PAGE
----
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Author ORCID Identifier



Open Access Dissertation

Document Type


Degree Name

Doctor of Philosophy (PhD)

Degree Program

Molecular and Cellular Biology

Year Degree Awarded


Month Degree Awarded


First Advisor

Daniel Hebert

Second Advisor

Elizabeth Vierling

Third Advisor

Lila Gierasch

Fourth Advisor

Scott Garman

Subject Categories

Biochemistry | Molecular Biology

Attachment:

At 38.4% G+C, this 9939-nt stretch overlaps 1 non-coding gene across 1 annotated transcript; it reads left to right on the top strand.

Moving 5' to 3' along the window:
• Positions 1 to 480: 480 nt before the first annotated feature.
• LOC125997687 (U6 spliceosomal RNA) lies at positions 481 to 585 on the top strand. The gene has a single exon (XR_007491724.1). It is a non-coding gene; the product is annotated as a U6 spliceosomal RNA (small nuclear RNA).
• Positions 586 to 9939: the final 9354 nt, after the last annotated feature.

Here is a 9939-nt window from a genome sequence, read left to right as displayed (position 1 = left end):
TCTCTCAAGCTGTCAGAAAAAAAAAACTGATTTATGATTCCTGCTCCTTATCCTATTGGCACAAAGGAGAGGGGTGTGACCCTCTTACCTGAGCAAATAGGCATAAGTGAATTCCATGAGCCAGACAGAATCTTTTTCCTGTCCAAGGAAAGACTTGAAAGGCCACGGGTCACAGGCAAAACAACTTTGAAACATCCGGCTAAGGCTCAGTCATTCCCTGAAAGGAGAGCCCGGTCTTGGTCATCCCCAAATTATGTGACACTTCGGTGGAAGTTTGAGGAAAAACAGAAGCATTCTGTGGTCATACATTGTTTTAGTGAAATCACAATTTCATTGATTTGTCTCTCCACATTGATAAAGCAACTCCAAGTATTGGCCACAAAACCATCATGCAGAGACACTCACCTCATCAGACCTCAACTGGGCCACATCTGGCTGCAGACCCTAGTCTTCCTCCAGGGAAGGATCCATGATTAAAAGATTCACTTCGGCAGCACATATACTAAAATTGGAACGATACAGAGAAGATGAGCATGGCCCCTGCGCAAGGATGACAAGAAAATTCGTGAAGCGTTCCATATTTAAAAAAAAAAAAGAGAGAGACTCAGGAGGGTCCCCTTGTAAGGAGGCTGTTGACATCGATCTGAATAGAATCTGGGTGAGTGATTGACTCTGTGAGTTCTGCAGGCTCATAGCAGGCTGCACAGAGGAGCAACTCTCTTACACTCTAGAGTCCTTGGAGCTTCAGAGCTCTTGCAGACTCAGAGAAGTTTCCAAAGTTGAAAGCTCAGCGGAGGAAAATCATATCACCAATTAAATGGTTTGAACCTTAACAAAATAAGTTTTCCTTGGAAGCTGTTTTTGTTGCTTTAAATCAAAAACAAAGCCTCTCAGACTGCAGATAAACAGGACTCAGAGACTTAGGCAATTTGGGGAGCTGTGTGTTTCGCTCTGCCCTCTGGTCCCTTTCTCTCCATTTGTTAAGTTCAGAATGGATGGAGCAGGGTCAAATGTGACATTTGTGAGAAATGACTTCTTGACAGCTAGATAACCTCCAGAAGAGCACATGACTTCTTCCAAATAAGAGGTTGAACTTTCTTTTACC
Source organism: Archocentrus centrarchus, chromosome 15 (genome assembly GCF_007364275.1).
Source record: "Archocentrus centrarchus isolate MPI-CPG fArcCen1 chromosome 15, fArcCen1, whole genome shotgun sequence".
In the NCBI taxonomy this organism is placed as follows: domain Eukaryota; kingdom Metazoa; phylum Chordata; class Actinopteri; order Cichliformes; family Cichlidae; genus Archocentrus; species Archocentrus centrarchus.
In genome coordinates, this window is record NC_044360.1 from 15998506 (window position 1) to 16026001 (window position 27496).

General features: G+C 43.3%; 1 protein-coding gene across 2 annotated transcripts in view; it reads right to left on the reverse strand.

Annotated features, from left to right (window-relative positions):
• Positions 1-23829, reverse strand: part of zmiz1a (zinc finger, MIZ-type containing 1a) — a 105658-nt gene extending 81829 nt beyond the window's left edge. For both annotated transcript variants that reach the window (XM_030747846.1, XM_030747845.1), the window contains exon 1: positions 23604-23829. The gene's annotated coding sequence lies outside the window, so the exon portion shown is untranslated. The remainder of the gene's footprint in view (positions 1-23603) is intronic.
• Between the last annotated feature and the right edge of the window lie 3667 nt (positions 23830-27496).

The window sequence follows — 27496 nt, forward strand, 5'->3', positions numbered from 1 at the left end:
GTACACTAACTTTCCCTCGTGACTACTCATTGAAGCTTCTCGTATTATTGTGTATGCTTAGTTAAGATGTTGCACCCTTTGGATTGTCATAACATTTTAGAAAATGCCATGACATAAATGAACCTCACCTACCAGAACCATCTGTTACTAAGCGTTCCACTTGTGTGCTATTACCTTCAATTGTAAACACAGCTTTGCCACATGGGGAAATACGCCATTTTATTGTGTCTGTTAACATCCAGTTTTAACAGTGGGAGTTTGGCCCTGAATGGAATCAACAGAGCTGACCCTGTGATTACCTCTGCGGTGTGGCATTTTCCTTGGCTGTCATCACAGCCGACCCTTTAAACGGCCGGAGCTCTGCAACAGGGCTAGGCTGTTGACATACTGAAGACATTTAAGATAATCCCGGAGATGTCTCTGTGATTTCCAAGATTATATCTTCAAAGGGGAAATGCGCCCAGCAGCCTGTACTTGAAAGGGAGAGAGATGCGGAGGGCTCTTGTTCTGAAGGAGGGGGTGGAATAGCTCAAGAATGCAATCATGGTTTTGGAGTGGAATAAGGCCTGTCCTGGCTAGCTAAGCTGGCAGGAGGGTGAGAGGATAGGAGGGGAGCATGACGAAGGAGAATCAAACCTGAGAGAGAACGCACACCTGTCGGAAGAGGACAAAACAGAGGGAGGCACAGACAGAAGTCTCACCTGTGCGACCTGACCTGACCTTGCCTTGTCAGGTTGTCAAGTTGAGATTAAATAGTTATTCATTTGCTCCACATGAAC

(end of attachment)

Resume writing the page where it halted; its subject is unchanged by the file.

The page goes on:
The UDP-glucose:glycoprotein glucosyltransferase 1 (UGT1) is a central quality control factor in the Endoplasmic Reticulum (ER). It surveys the folding status of proteins in the ER and redirects them, via its reglucosylation activity, to bind to the ER carbohydrate binding (lectin) chaperones calreticulin (CRT) and calnexin (CNX). However, the cellular mechanism of UGT1 is not completely understood. Using a cell based reglucosylation assay, we found that UGT1 reglucosylated proteins that eventually fold. This modification was transient and resulted in delay of protein trafficking in the secretory pathway and prolonged binding to lectin chaperones in the ER. In addition, terminally misfolded substrates, disease associated mutants or proteins with reduced disulfides were reglucosylated by UGT1. Yet, this reglucosylation, despite being efficient and persistent, did not affect their degradation by the ER-associated degradation pathway. This suggested that degradation occurred independently of the glucose containing branch on the substrate’s glycan. Further investigation showed that trimming mannose residues of the substrate’s glycan is responsible for terminating the substrate reglucosylation by UGT1 in the ER. Moreover, our preliminary data suggests that the free cysteines of the substrate might aid in its recognition and persistent reglucosylation by UGT1. Thus, our strategy unraveled new details of the role of UGT1 in ER quality control that further highlight its importance in protein maturation.